Gwyneth Paltrow has a newsletter. In some ways it takes the TMI blog too far– she’s been criticized for alienating readers with her whole “I’m a working mom just like you, photo shoots are so hard!” schtick. Yet the newsletter and corresponding website, Goop, continue to thrive. That’s no accident; it’s good marketing, and there are lessons here that nonprofits and small businesses alike can apply to your own newsletters.
How can you alienate half your target audience and still be successful? It’s simple really- those folks who are angered by Paltrow’s “Oh this jumpsuit is so tiny, I can barely fit into it” moments aren’t really her target audience. They might fit the demographic persona of the intended audience, but that doesn’t make them qualified leads. Qualified leads are those folks who have indicators that they are likely to “buy” what you’re putting out there. Ms. Paltrow is talking to those women who enjoy an inside view of celebrity life, and accept that what she finds trying might be different from their own experiences. Most likely, they read Goop because they enjoy the mental escape it allows them in the middle of a hectic life.
Collect qualified leads for your newsletter by collecting email addresses through online signups, and even with a paper signup sheet at the front desk or cash register. These people are qualified leads because they are already familiar with your organization, and are expressing interest in what you do. Starting with qualified leads will help keep open rates and click-through’s high. It will also help gauge whether or not your newsletter is providing value to those who want it.
Value is where Goop excels. Paltrow’s newsletter is an enticement to visit the site, where readers are sold a lifestyle in the form of relevant articles, inspirational pieces, and even a store where ladies can purchase lifestyle items like clothes and cosmetics supposedly chosen by “GP” herself. Subaru also does a stellar job of creating the idea of a lifestyle around their products:
Yeah, now you want a Subaru so you can be a better, more adventurous parent. They even sell dog accessories so your dog will be properly outfitted for all the adventures you’ll have in your Subaru. That’s value. Subaru just tapped into my need to be a great parent and adventurous person, and gave me a way to make that a part of my identity (by buying a Subaru).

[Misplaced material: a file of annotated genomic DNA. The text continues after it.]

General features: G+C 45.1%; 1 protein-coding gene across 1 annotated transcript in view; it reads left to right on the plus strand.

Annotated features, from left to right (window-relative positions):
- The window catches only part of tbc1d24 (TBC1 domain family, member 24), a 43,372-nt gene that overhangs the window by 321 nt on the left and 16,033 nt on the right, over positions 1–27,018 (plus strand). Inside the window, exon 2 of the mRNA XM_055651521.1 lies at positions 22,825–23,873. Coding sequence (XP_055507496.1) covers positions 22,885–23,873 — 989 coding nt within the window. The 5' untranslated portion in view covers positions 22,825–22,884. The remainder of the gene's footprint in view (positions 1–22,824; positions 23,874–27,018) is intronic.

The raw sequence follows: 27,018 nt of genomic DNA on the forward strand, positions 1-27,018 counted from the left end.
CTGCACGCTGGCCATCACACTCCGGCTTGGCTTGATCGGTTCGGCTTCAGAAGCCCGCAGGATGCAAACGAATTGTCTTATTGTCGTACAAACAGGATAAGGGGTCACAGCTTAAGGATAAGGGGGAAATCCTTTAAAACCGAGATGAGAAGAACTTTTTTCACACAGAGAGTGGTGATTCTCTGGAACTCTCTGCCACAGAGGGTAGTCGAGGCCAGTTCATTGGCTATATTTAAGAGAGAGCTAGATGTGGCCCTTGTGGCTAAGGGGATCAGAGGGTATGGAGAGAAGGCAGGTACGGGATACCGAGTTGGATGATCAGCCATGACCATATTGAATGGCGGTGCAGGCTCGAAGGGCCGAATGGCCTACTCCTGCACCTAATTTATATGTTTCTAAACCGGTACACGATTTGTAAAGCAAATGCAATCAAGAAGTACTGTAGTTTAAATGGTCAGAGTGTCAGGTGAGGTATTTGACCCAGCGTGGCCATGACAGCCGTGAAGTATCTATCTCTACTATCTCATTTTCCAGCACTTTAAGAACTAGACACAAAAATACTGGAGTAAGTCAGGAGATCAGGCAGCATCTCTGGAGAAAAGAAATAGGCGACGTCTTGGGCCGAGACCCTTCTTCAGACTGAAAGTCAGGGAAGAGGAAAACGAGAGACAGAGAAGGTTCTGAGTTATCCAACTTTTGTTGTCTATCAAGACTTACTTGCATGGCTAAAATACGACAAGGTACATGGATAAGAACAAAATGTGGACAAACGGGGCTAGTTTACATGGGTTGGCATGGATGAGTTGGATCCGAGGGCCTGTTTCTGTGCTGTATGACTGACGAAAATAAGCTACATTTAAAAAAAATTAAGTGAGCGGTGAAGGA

Whatever type of organization you have, building the idea of a lifestyle around what you offer is a critical way to engage supporters. That means talking about topics of interest to your audience that aren’t necessarily exactly about your organization. For example, a small business that specializes in all-natural bath and body items might write a monthly newsletter that includes information about recent legislation affecting the environment, local goings-on in the area where the shop is located, employee spotlights, and an article about natural skin care. Add a note about what’s new in the shop this month, and you have a newsletter that creates an identity and provides real value to your readers. For a nonprofit newsletter, you might include legislative updates that affect the social need your organization addresses, local news that is relevant to what your nonprofit does, employee spotlights, project updates, and a call-to-action around a specific need that your readers can help the organization with. That lineup makes the reader care about the issues (value), and gives her a way to do something about it (lifestyle).
Those are the basics to writing a great newsletter that engages readers. Love her or hate her, Paltrow’s done a great job leveraging the newsletter format to build a lifestyle business. She’s even giving Martha Stewart some competition. If Goop can dethrone the queen of lifestyle marketing, it’s worth taking notes from what they’re doing right.